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Like Poe’s other short fiction, “LIGEIA” is told by a first-person narrator. The tale opens with an account of this narrator’s marriage to his first wife, Ligeia, a woman from an ancient European family. Possessed with “great intensity,” “fierce energy,” and “immense” knowledge, Ligeia tutors her husband in arcane studies dealing with topics such as reincarnation and transcendentalism. Eventually Ligeia falls ill and dies with the words of Joseph Glanville, which also serve as the motto of the tale, on her lips: “’Man doth not yield him to the angels, nor unto death utterly, save only through the weakness of his feeble will.’”

The narrator then leaves the “dim decaying city by the Rhine” with his inheritance and purchases an abbey in a remote part of “fair England.” There he marries “the fair-haired and blue-eyed” Lady Rowena Trevanion, of Tremaine. Unfortunately, the narrator’s romantic thoughts, perhaps intensified by opium, are still of Ligeia, and after a few weeks of marriage, Rowena falls ill. One night the narrator thinks he sees three drops of a mysterious “ruby colored fluid” fall into the glass of wine that he gives Rowena, and very soon she apparently dies. On the third night of his bedside vigil, however, the narrator, his thoughts still of Ligeia, sees the corpse stir back to life, not as the blonde Rowena but as the dark-haired Ligeia.

The tale may be interpreted on several levels. The reliability of the narrator is questionable as his mental state is admittedly impaired by drugs; it is possible that he has murdered his wives and is attempting to rationalize his crimes. The allusive quality of the tale, however, suggests a more symbolic interpretation, perhaps a parable of the psyche.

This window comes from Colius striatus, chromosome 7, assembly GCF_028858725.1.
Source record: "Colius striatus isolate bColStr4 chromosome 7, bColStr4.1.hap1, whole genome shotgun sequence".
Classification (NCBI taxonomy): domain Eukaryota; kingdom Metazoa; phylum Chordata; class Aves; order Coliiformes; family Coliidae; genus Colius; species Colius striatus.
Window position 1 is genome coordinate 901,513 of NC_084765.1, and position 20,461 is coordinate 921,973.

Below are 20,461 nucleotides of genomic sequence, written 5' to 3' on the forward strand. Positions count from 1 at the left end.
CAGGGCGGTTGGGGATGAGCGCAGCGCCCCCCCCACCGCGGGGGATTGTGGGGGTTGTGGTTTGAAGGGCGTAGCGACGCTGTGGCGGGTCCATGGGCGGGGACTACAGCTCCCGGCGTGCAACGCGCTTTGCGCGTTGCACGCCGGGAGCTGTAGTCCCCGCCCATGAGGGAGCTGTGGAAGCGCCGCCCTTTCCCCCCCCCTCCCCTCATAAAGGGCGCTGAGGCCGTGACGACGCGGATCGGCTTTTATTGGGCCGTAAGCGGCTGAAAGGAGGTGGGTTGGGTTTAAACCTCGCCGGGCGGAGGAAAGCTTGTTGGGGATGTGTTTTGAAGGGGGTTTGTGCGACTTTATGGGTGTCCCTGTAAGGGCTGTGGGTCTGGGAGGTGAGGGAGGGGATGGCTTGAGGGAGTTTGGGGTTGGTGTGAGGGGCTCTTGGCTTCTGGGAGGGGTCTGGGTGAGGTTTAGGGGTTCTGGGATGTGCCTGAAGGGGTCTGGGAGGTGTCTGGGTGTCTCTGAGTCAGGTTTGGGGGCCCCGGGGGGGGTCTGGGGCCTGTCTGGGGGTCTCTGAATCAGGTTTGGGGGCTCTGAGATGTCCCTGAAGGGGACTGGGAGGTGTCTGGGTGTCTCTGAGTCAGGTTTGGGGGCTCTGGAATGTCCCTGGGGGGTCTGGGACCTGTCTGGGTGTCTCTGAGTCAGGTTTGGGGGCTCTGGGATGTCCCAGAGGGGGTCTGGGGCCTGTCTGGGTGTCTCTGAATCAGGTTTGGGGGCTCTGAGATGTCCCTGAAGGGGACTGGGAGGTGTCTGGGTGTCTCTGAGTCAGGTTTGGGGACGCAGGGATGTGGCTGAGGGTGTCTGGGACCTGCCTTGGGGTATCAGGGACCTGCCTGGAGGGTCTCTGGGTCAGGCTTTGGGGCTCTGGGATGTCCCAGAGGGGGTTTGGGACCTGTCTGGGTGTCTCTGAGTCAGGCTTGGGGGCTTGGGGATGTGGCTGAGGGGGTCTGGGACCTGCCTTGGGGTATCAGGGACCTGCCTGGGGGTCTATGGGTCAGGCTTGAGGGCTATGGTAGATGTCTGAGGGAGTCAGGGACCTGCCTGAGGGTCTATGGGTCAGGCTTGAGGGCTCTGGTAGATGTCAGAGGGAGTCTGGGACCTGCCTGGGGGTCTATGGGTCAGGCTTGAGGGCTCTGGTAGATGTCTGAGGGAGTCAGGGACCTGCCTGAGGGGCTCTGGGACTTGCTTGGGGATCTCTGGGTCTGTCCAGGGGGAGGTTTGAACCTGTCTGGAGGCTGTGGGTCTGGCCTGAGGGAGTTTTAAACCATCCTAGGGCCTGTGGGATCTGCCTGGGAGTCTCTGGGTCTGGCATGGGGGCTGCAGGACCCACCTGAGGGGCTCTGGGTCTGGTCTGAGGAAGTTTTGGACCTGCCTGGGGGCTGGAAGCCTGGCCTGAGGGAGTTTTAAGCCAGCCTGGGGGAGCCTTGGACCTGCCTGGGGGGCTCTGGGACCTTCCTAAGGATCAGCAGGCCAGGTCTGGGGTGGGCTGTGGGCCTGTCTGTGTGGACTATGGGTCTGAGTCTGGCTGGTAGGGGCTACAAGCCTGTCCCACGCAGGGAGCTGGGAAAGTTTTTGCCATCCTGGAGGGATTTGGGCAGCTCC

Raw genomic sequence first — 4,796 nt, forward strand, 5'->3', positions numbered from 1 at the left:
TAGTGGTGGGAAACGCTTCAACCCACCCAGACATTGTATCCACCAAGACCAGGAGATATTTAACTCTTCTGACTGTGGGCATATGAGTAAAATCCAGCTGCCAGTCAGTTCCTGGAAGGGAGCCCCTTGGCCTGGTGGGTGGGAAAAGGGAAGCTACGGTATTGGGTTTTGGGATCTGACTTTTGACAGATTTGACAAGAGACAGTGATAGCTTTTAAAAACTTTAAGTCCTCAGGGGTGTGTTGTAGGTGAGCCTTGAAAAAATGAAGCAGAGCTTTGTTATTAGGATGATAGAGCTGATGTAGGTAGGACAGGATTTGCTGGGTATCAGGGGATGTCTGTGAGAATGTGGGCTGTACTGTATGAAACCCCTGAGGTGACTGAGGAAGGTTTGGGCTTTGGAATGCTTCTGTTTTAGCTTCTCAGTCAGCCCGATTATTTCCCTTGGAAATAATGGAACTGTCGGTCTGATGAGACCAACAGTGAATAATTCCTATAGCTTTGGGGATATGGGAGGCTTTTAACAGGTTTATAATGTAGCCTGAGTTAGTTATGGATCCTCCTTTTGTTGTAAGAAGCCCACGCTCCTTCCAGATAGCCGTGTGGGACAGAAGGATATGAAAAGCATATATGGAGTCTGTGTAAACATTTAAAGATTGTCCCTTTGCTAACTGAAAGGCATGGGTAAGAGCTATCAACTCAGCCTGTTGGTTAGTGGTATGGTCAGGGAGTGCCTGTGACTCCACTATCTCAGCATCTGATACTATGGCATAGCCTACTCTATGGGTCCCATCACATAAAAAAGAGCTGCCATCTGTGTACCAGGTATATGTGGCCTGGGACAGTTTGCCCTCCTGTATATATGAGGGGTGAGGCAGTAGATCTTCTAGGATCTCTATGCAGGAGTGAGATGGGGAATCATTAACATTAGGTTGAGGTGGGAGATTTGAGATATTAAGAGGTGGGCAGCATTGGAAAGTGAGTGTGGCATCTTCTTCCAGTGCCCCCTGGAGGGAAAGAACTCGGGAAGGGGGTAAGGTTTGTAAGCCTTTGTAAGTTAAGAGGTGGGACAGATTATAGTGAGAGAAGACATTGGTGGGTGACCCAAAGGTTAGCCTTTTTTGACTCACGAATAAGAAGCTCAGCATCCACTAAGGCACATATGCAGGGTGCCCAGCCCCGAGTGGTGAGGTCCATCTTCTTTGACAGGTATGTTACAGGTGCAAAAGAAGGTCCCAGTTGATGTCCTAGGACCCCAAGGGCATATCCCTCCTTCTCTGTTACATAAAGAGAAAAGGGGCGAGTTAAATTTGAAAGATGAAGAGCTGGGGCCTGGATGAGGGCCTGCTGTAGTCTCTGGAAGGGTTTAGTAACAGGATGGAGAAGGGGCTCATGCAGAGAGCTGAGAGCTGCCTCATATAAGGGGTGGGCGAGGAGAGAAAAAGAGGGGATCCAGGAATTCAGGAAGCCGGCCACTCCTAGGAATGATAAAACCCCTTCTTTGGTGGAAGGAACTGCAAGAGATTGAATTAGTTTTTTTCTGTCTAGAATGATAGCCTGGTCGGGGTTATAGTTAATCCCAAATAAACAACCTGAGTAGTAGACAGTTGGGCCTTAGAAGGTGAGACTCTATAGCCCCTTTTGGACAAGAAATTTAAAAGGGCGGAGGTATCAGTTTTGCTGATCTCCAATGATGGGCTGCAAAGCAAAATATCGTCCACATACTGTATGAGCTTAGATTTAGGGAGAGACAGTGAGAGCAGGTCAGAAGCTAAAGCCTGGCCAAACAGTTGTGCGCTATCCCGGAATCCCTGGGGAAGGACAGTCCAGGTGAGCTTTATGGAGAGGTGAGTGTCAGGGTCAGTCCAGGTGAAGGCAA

“LIGEIA” is a tale typical of Poe in that such ambiguities are left unresolved and that the real action is in the narrator’s mind. It is also typical of the author’s fiction in that it creates the Gothic effect of terror and horror and involves the death, in this case, of two beautiful women.


Basler, Roy P. “The Interpretation of ‘Ligeia.’” In Poe: A Collection of Critical Essays, edited by Robert Regan. Englewood Cliffs, N.J.: Prentice-Hall, 1967. A psychological study of “Ligeia” that interprets the work as an exploration of the narrator’s rational and nonrational obsession and madness.

Jones, Daryl E. “Poe’s Siren: Character and Meaning in ‘Ligeia.’ ” Studies in Short Fiction 20, no. 1 (Winter, 1983): 33-37. Dismisses critics who interpret “Ligeia” as a straightforward gothic tale or a tale of psychological realism. Instead, explores the title character as a siren, which justifies her strength as well as the narrator’s weakness of will.

Levine, Stuart. “‘Ligeia’: Multiple Intention, Unified Effect.” In Edgar Poe: Seer and Craftsman. DeLand, Fla.: Everett/Edwards, 1972. Argues that Poe uses Ligeia’s beauty to establish an explicitly romantic aesthetic. Explores several reasons why the story is difficult to interpret.

Matheson, Terence J. “The Multiple Murders in ‘Ligeia’: A New Look at Poe’s Narrator.” Canadian Review of American Studies 13, no. 3 (Winter, 1982): 279-289. Sees the story as flawed and tries to reason through Poe’s own contention that “Ligeia” was his best tale.

Saliba, David R. “Formulaic Achievement: ‘Ligeia.’” In A Psychology of Fear: The Nightmare Formula of Edgar Allan Poe. Lanham, Md.: University Press of America, 1980. Explores “Ligeia” as one of Poe’s most successful nightmare pieces. Accepts the premise that the title character is a dream figure.

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Critical Evaluation